I was about one hundred and fifty words in. The article was taking form. There were some decently composed sentences, attention-grabbing quips, and plenty of snark. I was writing a piece on the grumps and eye-roll inducing members of the fly fishing public. Well, another piece.
My change of heart and plans wasn’t for lack of material. I’ve got examples galore. A few fly fishing forums that I read and chime in on from time to time could produce entire blogs covering the community curmudgeons. But, as I said, I had a change of heart.
The truth is, there are a lot of genuinely nice people in fly fishing. Like, my face hurt at the end of the day from smiling at the Somerset Fly Fishing Show. And that day it was a lot of people I didn’t know. People that aren’t trying to sell me something. People happy to just be talking about fly fishing.
Nice anglers don’t just exist at trade shows, where everyone is hopped up on free stickers and cheap hackles. Here are a few examples of some great interactions from the past months:
- A shop owner letting my 20-month old touch tying materials, and either not being bothered by it or doing a great job making us feel welcome.
- A top personality from one of the premier brands giving some honest feedback for my website and graciously offering his support.
- Two busy members of the fly fishing media taking an hour out of their schedule to indulge me as I worked through a rough concept for some articles.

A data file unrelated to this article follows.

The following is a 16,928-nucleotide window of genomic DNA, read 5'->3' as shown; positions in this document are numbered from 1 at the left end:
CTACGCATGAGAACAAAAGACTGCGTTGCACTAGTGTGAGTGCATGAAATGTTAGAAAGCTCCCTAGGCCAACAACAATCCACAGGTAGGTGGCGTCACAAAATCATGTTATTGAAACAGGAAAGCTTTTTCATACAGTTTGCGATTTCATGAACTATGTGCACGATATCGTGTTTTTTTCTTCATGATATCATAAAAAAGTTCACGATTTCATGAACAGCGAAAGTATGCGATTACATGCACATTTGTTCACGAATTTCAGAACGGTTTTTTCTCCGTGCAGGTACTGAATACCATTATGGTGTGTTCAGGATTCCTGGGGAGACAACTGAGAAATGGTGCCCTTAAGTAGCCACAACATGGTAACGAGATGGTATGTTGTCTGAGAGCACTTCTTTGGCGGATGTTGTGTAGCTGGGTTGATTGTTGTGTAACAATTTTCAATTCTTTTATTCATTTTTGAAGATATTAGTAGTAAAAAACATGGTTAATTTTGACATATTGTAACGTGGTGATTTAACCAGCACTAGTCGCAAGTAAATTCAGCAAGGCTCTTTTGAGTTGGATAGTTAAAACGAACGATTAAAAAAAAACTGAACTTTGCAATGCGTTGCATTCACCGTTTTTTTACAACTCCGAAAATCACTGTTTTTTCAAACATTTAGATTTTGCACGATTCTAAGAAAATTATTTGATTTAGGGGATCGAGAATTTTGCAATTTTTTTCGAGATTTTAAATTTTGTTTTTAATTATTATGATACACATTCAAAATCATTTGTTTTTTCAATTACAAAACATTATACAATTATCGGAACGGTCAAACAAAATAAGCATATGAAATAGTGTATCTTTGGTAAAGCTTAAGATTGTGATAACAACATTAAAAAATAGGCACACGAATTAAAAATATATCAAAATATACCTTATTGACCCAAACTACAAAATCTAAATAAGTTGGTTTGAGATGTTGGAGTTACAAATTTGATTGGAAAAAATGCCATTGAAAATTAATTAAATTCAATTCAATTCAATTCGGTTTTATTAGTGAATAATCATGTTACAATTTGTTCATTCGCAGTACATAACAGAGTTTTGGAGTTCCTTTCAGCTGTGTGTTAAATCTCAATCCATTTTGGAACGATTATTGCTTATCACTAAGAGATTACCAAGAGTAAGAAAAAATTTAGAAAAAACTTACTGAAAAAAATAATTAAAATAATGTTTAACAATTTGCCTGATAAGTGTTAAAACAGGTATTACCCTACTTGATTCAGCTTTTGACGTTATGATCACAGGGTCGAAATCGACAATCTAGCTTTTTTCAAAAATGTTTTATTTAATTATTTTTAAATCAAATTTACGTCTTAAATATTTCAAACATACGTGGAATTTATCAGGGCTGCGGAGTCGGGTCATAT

- A company taking a chance on a guy that has been out of the industry for a few years, and offering to work with him on some projects.
- One of the biggest names in the past half century of angling sitting down and having a prolonged conversation with me.
I’ve said it time and time again: this website isn’t the place to learn how to Euro nymph, tie Catskill dries, or understand presenting flies to wary flats species. I love to fish, and I do a decent job of it – most of the time. But the culture of fly fishing goes hand in hand with the quarry. And I like to think that what I write and who I write about speak to that truth.
Pleasant people, good conversations, and general comradery go a long way. Especially during the winter doldrums. Guides, store owners, and other industry professionals that have the highest reputation are seldom surly under all circumstances. Fly fishing is a lifestyle that allows for some rough edges, but there is almost always a soft side to those who have “made it.”
Even in bad situations, I don’t name names. I like to give the benefit of the doubt. In good situations, like those mentioned above, I don’t want to appear as a name-dropper or a brown-noser. Hopefully the individuals I alluded to earlier are aware of my appreciation. Not to mention the dozens of other people that have been so great to work with and speak to. This little fledgling website and my humble aspirations wouldn’t be nearly as exciting without them.
So if you’re on a message board typing up a missive against the local shop’s incredulity to charge $2.50 a fly, hopefully this lends some perspective. If you are railing against a particular demographics’ preference for a certain hat style (flat brim, wide brim, etc.), maybe this will calm your nerves a bit. If fly fishing is your outlet for angst, anger, or some other personal issue… well, hopefully you can work through it without bringing the nice people and the nice fish down.
After all, what we do is basically going outside and catching fish. Then coming back and talking about going outside and catching fish. There isn’t any reason why we can’t be nice while doing that.